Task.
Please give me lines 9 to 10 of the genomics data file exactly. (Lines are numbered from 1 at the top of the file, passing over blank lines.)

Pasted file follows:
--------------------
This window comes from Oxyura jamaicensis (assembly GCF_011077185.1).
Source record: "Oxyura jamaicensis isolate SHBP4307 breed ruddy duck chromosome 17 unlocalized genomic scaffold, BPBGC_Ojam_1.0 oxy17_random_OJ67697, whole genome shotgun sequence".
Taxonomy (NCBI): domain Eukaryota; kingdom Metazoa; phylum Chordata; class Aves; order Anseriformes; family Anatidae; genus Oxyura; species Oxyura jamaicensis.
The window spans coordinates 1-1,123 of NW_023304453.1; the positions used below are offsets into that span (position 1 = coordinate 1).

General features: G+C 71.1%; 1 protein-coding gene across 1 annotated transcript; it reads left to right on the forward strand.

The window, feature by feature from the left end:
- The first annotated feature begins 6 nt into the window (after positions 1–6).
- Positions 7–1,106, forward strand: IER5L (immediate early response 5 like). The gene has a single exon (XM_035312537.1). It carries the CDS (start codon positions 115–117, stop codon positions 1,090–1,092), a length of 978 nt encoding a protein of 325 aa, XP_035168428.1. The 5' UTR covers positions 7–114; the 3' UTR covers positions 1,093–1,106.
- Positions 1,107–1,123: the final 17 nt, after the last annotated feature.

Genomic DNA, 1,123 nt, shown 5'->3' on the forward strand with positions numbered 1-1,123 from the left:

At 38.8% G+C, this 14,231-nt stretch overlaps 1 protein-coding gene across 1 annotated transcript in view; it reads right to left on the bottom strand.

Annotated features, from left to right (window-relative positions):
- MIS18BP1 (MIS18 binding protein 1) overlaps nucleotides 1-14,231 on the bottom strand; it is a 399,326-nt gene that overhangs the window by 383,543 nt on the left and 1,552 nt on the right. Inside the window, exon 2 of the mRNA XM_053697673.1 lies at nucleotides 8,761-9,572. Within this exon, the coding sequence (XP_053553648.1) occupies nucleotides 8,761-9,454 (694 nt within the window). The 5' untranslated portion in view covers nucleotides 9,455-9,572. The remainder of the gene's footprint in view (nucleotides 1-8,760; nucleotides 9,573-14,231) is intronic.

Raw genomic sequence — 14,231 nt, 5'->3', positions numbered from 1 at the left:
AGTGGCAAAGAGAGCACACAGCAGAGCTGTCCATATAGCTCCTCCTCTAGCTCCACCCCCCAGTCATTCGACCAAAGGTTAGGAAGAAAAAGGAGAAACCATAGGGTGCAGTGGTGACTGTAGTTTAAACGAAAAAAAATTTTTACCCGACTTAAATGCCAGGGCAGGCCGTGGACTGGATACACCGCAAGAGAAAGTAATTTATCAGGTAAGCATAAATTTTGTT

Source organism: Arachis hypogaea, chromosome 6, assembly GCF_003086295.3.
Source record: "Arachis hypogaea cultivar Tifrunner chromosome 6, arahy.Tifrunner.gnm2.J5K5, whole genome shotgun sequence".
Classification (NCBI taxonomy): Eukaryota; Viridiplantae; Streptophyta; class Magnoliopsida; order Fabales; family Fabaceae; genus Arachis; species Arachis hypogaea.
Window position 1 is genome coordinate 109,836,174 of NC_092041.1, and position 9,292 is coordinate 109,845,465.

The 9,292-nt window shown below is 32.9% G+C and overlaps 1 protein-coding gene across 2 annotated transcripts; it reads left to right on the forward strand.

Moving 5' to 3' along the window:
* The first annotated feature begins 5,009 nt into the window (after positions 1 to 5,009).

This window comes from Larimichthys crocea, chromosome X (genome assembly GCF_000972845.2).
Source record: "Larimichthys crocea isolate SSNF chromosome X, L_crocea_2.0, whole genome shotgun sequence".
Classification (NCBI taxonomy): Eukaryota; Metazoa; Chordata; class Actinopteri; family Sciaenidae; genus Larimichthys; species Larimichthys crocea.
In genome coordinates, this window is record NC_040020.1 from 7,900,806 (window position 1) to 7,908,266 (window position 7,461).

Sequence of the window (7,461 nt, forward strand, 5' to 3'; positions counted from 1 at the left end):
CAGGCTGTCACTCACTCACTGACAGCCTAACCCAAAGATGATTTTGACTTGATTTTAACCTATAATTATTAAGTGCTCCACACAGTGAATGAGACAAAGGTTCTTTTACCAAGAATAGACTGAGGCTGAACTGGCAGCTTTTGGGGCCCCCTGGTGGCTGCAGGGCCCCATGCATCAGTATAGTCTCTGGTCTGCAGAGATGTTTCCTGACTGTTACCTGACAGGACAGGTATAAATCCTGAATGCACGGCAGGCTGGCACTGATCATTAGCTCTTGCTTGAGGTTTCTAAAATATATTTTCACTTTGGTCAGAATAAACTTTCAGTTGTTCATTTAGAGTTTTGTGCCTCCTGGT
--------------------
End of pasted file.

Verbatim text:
- Positions 1,107–1,123: the final 17 nt, after the last annotated feature.

Genomic DNA, 1,123 nt, shown 5'->3' on the forward strand with positions numbered 1-1,123 from the left: